The multi-level quantitative findings suggest that social capital is operating predominantly at the individual family level with the exception of mothers not born in Australia. For mothers not born in Australia living in communities with high levels of social capital (social networks) is detrimental to mental health.
Recontextualisation of these multilevel findings within the social capital conceptual framework suggests that for migrant mothers, social relations (and possible bridging networks) are stronger in ethnically diverse communities and protect against maternal depression. The converse logic is that, for migrant mothers, there is more social support than might be expected, in suburbs with low aggregated social support. Interestingly these findings were not apparent for mothers born in Australia.
There limited literature in relation to perinatal depression and social capital. There is, however, extensive empirical evidence for the role of the social support component of social capital as described by Carpiano (2008). Social support has also been found to be protective of a wide range of other adverse perinatal outcomes (Orr 2004).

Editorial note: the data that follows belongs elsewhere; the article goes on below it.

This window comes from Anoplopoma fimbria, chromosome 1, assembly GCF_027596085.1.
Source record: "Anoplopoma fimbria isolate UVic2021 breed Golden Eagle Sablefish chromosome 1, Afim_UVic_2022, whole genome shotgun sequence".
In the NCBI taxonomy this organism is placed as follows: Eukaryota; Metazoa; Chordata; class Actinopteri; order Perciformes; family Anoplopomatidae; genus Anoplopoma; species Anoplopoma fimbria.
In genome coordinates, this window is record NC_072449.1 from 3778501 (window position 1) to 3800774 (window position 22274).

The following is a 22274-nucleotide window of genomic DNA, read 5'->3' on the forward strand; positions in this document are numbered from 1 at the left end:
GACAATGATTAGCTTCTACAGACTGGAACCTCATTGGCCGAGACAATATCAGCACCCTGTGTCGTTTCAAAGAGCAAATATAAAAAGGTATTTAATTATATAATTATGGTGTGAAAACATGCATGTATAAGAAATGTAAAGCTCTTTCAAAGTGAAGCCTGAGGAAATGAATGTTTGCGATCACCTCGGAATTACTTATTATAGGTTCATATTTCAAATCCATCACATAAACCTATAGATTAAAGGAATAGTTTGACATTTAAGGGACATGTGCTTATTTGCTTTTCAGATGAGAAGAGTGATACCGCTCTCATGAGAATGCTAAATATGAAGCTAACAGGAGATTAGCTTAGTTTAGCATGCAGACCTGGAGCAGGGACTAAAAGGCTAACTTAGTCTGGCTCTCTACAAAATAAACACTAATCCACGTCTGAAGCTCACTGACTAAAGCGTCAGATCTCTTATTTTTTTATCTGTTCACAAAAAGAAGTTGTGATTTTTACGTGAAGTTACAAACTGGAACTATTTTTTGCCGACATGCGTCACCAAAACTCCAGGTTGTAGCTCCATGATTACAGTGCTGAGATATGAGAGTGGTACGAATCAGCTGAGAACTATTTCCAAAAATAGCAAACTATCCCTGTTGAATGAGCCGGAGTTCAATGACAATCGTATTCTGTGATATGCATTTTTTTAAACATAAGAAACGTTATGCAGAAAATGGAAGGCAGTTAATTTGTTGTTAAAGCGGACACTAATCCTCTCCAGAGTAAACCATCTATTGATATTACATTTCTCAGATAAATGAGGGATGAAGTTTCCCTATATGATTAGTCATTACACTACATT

Social support is a concept with multiple dimensions. Support can be from a spouse, relatives, friends, or associates. Social support can be defined as being of three types: (1) informational support (where advice and guidance is given); (2) instrumental support (practical help in terms of material aid or assistance with tasks); and (3) emotional support (expressions of caring and esteem).
Emotional support can be defined as “relationships that make the individual feel love, appreciated, and valued. Instrumental support has been described as tangible assistance and includes support available to the individual from members of his or her family or others to help with specific, concrete needs, such as lending money, giving a ride, helping with childcare etc.” (Orr 2004).